Some mortgage lenders will reject your application if you have recently taken out a payday loan.
If you already have a bad credit score, there are ways you can improve it.These include
- keeping up to date with payments
- checking your credit report for errors
- being on the electoral roll
- checking your financial associates
- keeping your credit utilisation 25% or lower
- limiting hard searches on your report
- closing unused credit accounts
Check your credit report
You should check your credit report before making an application for any type of loan.
If you see any incorrect information, you can raise a dispute by selecting the ‘Raise a dispute’ option against the appropriate section of your credit report.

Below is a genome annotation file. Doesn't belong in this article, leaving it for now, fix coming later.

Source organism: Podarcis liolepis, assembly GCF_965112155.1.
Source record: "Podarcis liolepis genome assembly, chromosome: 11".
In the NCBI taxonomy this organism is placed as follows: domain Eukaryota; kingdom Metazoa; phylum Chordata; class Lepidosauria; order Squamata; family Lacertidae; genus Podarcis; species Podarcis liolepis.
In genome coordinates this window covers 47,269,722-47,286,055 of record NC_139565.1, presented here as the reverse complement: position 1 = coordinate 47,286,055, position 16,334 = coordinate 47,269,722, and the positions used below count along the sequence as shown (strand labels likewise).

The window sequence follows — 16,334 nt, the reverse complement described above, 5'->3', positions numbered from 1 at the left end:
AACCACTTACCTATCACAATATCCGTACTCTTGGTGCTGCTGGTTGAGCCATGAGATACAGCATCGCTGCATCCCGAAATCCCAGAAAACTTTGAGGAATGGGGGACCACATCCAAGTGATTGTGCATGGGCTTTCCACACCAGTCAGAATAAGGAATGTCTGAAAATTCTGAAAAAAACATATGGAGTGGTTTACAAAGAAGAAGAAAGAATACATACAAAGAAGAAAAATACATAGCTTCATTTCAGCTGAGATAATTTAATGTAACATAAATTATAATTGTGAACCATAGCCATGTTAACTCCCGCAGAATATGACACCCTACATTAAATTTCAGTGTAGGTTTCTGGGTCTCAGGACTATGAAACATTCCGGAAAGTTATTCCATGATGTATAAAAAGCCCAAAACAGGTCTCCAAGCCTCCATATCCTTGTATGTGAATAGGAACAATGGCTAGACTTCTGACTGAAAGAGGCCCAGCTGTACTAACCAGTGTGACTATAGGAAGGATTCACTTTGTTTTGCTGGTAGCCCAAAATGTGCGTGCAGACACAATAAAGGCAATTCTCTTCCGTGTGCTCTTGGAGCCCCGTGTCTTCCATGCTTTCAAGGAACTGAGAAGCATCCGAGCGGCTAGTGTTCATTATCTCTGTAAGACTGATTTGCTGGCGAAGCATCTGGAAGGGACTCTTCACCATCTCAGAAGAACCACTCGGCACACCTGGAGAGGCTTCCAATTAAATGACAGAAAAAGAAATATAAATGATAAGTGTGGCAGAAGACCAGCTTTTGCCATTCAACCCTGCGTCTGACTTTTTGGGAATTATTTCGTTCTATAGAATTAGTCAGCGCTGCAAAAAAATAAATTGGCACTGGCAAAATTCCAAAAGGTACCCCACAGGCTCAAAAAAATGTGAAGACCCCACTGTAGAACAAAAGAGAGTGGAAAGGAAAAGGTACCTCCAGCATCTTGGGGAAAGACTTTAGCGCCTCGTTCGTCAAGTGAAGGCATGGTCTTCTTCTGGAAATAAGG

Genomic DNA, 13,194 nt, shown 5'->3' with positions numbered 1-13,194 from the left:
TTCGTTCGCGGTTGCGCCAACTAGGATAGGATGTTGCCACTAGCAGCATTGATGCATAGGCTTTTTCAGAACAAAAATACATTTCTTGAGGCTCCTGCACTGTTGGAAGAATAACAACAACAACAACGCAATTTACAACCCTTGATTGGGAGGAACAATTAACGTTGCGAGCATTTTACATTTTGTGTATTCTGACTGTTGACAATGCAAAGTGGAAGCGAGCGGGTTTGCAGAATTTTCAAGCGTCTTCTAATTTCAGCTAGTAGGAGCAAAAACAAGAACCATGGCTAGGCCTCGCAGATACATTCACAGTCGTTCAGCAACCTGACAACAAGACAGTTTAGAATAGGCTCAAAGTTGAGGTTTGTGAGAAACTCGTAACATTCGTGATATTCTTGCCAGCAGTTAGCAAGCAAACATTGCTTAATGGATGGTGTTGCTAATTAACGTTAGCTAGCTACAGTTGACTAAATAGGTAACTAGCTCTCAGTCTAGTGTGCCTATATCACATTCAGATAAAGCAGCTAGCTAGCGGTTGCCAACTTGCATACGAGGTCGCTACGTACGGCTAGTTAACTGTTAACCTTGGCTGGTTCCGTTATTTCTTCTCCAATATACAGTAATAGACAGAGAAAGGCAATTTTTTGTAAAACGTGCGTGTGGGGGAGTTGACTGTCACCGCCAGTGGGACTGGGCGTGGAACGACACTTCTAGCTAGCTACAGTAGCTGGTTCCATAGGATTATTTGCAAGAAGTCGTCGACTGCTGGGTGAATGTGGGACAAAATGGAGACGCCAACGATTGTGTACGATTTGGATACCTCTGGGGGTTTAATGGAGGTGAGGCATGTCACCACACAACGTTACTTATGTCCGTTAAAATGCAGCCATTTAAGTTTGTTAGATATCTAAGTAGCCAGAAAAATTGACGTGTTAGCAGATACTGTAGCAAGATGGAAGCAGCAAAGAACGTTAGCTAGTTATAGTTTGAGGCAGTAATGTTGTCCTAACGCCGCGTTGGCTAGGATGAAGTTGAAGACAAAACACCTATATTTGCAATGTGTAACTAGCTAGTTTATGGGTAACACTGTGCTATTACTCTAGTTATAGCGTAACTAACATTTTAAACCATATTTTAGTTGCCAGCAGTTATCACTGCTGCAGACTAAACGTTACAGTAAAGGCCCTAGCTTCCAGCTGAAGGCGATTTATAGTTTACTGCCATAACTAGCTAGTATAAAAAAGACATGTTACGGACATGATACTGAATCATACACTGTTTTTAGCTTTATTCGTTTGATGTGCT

Read our guide to raising a dispute on your credit report here (link to dispute guide).
What should I do if I'm struggling to make repayments?
If there’s not enough money in your account to cover the payment due, the payday lender will keep trying to collect payments for as long as it takes to recover the debt.
Most payday loan providers will immediately issue you with a late payment fee of up to £15 if they can’t collect a payment on its due date.
The loan will also continue to attract interest. This means a small debt can quickly become a big debt if you don’t pay it off. If you borrow money from another payday lender to pay it off, you could quickly find yourself stuck in a cycle of debt.
So it’s important that you talk to your payday lender as soon as you have problems repaying your loan. You should try to arrange an affordable repayment plan.
By law, the payday lender must treat you fairly and allow you reasonable time to repay the loan which might include freezing interest and suspending charges.